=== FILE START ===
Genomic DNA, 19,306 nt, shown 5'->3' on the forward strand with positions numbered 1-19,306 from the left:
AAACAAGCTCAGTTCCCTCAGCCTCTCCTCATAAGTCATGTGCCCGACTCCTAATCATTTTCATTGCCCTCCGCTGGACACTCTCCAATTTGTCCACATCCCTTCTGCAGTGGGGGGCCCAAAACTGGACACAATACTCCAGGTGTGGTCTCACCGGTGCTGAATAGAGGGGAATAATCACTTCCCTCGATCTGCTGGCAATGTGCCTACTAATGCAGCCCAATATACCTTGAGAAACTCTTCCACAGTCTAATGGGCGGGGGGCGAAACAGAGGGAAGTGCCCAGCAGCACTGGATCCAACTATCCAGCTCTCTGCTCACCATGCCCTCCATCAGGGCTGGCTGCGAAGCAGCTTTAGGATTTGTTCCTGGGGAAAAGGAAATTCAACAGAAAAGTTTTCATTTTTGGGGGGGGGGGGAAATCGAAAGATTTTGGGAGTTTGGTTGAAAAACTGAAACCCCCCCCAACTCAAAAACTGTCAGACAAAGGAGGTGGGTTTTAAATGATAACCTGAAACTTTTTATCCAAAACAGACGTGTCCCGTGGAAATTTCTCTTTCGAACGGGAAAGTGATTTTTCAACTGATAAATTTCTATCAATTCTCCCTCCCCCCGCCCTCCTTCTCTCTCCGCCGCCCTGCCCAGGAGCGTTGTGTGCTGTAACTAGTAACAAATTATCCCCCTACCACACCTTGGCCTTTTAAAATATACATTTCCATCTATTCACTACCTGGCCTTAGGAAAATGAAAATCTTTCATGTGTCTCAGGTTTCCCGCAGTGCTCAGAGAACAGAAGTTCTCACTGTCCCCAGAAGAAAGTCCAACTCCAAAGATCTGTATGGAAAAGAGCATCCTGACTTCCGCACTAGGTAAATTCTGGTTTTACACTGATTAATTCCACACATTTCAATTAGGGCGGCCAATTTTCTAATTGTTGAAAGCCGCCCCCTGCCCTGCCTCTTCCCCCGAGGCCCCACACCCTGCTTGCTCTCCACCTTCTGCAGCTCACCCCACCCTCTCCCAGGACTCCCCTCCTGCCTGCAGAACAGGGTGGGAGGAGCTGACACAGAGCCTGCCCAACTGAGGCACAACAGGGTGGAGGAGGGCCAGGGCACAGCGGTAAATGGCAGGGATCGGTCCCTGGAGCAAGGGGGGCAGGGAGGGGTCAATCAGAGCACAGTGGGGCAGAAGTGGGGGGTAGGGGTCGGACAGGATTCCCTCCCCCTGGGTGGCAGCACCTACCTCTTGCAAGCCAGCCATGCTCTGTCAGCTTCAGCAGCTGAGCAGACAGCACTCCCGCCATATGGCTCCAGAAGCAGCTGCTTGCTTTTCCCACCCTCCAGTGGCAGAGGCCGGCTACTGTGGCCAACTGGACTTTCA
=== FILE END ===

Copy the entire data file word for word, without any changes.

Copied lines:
Genomic DNA, 19,306 nt, shown 5'->3' on the forward strand with positions numbered 1-19,306 from the left:
AAACAAGCTCAGTTCCCTCAGCCTCTCCTCATAAGTCATGTGCCCGACTCCTAATCATTTTCATTGCCCTCCGCTGGACACTCTCCAATTTGTCCACATCCCTTCTGCAGTGGGGGGCCCAAAACTGGACACAATACTCCAGGTGTGGTCTCACCGGTGCTGAATAGAGGGGAATAATCACTTCCCTCGATCTGCTGGCAATGTGCCTACTAATGCAGCCCAATATACCTTGAGAAACTCTTCCACAGTCTAATGGGCGGGGGGCGAAACAGAGGGAAGTGCCCAGCAGCACTGGATCCAACTATCCAGCTCTCTGCTCACCATGCCCTCCATCAGGGCTGGCTGCGAAGCAGCTTTAGGATTTGTTCCTGGGGAAAAGGAAATTCAACAGAAAAGTTTTCATTTTTGGGGGGGGGGGGAAATCGAAAGATTTTGGGAGTTTGGTTGAAAAACTGAAACCCCCCCCAACTCAAAAACTGTCAGACAAAGGAGGTGGGTTTTAAATGATAACCTGAAACTTTTTATCCAAAACAGACGTGTCCCGTGGAAATTTCTCTTTCGAACGGGAAAGTGATTTTTCAACTGATAAATTTCTATCAATTCTCCCTCCCCCCGCCCTCCTTCTCTCTCCGCCGCCCTGCCCAGGAGCGTTGTGTGCTGTAACTAGTAACAAATTATCCCCCTACCACACCTTGGCCTTTTAAAATATACATTTCCATCTATTCACTACCTGGCCTTAGGAAAATGAAAATCTTTCATGTGTCTCAGGTTTCCCGCAGTGCTCAGAGAACAGAAGTTCTCACTGTCCCCAGAAGAAAGTCCAACTCCAAAGATCTGTATGGAAAAGAGCATCCTGACTTCCGCACTAGGTAAATTCTGGTTTTACACTGATTAATTCCACACATTTCAATTAGGGCGGCCAATTTTCTAATTGTTGAAAGCCGCCCCCTGCCCTGCCTCTTCCCCCGAGGCCCCACACCCTGCTTGCTCTCCACCTTCTGCAGCTCACCCCACCCTCTCCCAGGACTCCCCTCCTGCCTGCAGAACAGGGTGGGAGGAGCTGACACAGAGCCTGCCCAACTGAGGCACAACAGGGTGGAGGAGGGCCAGGGCACAGCGGTAAATGGCAGGGATCGGTCCCTGGAGCAAGGGGGGCAGGGAGGGGTCAATCAGAGCACAGTGGGGCAGAAGTGGGGGGTAGGGGTCGGACAGGATTCCCTCCCCCTGGGTGGCAGCACCTACCTCTTGCAAGCCAGCCATGCTCTGTCAGCTTCAGCAGCTGAGCAGACAGCACTCCCGCCATATGGCTCCAGAAGCAGCTGCTTGCTTTTCCCACCCTCCAGTGGCAGAGGCCGGCTACTGTGGCCAACTGGACTTTCA